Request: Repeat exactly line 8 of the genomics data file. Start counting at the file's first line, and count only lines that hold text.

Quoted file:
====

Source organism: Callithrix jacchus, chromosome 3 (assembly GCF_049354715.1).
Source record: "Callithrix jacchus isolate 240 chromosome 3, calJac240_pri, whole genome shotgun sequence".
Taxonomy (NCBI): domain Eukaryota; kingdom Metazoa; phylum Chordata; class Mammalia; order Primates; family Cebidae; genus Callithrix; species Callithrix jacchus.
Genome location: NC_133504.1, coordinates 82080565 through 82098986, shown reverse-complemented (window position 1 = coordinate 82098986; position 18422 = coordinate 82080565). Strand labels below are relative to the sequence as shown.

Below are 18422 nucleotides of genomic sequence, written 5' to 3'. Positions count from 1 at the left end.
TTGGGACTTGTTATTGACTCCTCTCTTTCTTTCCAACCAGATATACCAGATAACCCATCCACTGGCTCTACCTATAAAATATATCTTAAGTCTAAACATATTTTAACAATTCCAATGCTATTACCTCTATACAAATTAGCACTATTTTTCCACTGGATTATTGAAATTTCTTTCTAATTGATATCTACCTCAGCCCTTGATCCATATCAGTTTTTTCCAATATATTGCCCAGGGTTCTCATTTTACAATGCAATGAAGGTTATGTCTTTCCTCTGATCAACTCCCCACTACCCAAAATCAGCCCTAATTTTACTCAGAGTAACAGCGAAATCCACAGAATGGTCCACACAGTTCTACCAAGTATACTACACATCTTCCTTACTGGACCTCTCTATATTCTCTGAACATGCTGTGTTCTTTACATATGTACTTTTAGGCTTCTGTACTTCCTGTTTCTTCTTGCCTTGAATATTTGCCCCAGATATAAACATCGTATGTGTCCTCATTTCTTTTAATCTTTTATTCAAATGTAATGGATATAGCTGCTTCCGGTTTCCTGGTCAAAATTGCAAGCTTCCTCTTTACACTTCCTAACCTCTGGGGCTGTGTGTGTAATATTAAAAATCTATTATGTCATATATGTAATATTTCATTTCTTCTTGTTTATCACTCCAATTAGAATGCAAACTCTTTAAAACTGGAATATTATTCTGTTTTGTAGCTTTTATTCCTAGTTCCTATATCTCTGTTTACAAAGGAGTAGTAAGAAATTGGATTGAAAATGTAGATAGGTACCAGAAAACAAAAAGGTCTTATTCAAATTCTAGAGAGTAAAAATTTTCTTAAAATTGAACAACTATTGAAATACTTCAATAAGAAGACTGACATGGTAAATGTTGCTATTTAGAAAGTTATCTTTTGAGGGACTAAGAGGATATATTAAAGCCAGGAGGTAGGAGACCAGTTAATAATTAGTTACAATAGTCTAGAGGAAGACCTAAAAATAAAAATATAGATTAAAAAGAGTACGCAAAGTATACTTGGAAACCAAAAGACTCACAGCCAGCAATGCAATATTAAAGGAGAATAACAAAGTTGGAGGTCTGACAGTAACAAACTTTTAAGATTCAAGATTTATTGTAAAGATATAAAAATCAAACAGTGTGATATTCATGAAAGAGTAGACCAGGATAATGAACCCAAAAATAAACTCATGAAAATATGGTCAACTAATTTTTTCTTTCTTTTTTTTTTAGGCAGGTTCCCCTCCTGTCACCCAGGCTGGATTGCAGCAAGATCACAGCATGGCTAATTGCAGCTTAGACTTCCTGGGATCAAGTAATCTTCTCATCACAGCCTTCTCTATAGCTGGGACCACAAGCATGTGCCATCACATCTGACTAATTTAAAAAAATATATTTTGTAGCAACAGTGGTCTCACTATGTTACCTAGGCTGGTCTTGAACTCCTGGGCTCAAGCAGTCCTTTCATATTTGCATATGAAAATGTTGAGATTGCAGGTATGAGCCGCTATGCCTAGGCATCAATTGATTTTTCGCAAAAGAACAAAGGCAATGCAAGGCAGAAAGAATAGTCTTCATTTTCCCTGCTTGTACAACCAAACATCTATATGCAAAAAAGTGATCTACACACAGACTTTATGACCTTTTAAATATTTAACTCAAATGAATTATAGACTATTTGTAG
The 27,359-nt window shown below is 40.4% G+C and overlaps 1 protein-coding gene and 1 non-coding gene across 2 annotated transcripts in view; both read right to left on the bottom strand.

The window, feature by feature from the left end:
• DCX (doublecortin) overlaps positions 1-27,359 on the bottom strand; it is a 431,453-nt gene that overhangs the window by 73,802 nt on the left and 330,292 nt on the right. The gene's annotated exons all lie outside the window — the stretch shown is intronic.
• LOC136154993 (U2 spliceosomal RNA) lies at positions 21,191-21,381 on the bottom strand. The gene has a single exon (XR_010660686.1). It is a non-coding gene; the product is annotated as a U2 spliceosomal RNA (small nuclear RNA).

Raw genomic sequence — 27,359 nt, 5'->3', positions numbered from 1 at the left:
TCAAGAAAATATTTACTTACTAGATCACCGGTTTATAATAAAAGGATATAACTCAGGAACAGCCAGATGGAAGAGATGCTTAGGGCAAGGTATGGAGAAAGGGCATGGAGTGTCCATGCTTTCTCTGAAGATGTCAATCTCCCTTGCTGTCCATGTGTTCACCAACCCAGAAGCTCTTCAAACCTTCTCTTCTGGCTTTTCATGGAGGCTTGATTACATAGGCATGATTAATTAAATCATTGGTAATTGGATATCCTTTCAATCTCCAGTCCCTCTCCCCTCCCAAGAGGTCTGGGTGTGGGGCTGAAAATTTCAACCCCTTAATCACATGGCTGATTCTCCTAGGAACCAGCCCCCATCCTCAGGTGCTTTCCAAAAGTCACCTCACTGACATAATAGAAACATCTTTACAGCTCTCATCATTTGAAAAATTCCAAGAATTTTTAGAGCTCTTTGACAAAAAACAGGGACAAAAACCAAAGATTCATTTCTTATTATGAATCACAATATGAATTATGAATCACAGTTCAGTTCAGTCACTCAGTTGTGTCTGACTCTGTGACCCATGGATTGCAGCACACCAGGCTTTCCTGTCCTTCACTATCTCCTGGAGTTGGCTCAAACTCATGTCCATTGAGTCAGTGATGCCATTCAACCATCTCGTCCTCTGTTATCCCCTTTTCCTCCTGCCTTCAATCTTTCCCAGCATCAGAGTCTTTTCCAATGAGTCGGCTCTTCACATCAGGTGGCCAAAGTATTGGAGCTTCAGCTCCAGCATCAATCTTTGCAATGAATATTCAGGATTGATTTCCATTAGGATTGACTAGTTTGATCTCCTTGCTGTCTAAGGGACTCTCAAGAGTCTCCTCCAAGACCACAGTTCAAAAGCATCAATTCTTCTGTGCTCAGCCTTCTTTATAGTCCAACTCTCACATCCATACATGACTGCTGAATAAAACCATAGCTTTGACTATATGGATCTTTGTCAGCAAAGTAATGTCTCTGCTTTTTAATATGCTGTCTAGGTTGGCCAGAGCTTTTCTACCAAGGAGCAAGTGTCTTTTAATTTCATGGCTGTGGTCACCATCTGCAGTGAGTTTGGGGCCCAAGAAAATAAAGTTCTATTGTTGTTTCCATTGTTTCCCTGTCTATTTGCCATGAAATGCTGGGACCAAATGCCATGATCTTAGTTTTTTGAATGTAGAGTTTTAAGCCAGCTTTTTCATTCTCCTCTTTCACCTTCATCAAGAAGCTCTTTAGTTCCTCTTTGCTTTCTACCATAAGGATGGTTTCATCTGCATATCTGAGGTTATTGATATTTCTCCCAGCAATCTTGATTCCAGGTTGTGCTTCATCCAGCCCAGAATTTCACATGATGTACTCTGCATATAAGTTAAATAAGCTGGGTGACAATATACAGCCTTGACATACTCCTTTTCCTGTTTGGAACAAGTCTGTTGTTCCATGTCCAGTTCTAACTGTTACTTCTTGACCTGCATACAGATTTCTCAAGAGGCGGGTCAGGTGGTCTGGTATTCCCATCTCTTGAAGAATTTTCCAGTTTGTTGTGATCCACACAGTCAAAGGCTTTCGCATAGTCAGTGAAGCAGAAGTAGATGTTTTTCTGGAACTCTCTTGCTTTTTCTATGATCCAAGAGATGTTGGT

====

The window, feature by feature from the left end: